How will Europe’s health services cope with the refugee crisis?
Mass migration causes serious challenges, but fears that it will overwhelm European health systems are unfounded: we can and must adapt now, writes Helmut Brand.
Dr Helmut Brand is president of the European Health Forum Gastein (EHFG). He is Jean Monnet Professor of European Public Health and head of the Department of International Health at Maastricht University and co-chair of the European Alliance for Personalised Medicine (EAPM). Brand serves on the European Advisory Committee on Health Research (EACHR) of WHO Europe and on the Expert Panel on “Investing in Health” (EXPH) for the European Commission.
As politicians in Brussels and European capitals attempt to agree a coordinated EU strategy to cope with the continued influx of refugees into Europe, concerns are being raised that refugees will overwhelm Europe’s health systems. While there is much to be concerned about, and medical support is needed in the refugee camps and at border crossings, fears that health systems won’t be able to cope once the refugees have arrived in their host countries are unfounded.
One concern being voiced is that the high numbers of refugees coming into Europe are bringing with them infectious diseases. This is false. The health of the general population is not in danger from the influx of people and neither is our welfare state. Yes, some refugees may be malnourished, dehydrated, traumatised or suffering from common chronic conditions which they have been unable to treat due to the conditions in their home country, but the majority of refugees are comparatively healthy and predominantly young. Once they have a job, they can contribute to society just as we do. Primarily, it is fit people who flee and thus, with the appropriate treatment, they recover quite quickly.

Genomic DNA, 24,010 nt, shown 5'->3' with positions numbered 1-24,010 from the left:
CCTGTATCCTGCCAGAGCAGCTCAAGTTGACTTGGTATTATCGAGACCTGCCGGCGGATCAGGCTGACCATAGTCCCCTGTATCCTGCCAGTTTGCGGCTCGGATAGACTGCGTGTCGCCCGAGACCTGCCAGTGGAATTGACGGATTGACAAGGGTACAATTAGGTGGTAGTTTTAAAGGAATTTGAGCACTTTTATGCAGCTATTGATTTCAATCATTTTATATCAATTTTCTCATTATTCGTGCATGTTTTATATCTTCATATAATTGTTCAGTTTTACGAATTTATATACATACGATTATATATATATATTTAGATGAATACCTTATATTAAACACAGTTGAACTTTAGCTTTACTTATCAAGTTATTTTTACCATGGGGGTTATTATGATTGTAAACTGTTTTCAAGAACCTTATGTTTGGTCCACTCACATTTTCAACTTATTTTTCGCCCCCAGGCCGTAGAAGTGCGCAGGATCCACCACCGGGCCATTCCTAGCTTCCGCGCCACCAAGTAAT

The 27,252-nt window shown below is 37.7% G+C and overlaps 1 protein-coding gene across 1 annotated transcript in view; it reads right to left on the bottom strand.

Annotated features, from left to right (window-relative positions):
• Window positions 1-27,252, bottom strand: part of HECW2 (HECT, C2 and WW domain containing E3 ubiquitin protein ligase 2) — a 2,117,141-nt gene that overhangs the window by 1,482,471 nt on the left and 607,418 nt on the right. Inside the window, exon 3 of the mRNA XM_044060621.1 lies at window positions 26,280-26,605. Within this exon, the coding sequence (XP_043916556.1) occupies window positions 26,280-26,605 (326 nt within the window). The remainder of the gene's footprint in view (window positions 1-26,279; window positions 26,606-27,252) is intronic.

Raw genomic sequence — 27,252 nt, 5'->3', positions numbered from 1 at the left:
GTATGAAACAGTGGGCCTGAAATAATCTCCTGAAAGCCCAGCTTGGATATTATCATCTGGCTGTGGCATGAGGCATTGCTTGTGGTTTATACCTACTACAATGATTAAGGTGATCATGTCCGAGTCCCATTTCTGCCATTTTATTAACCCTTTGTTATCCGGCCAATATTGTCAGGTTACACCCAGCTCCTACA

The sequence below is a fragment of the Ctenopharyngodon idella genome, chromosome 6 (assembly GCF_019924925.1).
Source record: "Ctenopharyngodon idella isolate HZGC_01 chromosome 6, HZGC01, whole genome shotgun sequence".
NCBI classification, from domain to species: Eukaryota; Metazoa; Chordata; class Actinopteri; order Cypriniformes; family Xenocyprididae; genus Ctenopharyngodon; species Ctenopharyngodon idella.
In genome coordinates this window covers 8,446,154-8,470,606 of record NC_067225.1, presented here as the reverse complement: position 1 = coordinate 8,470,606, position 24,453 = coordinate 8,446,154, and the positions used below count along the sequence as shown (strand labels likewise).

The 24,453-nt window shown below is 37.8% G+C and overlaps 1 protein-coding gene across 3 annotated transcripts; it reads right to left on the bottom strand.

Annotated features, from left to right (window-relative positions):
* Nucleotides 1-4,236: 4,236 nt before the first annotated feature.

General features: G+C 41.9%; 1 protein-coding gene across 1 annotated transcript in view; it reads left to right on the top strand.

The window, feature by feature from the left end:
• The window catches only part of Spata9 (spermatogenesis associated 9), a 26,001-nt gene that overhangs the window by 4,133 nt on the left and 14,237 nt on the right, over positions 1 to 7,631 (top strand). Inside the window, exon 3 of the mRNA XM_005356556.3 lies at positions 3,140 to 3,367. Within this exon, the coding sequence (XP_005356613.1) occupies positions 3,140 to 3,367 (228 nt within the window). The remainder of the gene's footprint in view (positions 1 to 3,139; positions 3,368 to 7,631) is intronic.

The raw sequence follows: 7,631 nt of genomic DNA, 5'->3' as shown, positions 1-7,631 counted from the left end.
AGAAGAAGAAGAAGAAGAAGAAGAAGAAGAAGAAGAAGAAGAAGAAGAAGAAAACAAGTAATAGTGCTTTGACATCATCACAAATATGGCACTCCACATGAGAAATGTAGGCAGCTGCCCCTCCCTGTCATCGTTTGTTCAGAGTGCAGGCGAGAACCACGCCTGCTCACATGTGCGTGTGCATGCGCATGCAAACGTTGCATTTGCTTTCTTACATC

As refugees tend to be young, their impact on European health systems are short-term – negligible compared to the challenges we are currently facing in Europe with an ageing demographic. Europe could actually benefit from this healthy migrant phenomenon, but this will only happen if we address the refugees’ immediate needs. This often includes routine treatment for communicable diseases and trauma, but there is a gap between the demand and response.
Refugees coming to Europe may have lost relatives, seen their homes demolished, encountered and witnessed horrific events, so it is not surprising they are often found to be vulnerable to mental health issues. For example, a child who has seen and experienced things that they are unable to process may find themselves only able to sleep in the kitchen under the table because in their family home the kitchen was often the only solidly built room. If we can help the children cope with their fears, then they have a good chance of dealing with their mental health disorders and developing normally. But again, to avoid any long-term mental health issues and strain on mental health services, we need to deal immediately with the specific healthcare needs of the migrants. These are sometimes poorly understood or even dismissed due to issues with communication and healthcare structures in Europe.
At last year’s European Health Forum Gastein, Commissioner Vytenis Andriukaitis discussed the refugee crisis and called for EU solidarity to provide healthcare to those in need and greater efforts to ensure adequate access to healthcare for both migrants and refugees. Healthcare system and medical professionals need to adapt to the changing landscape in Europe.
Read the rest of the article written by Helmuth Brand HERE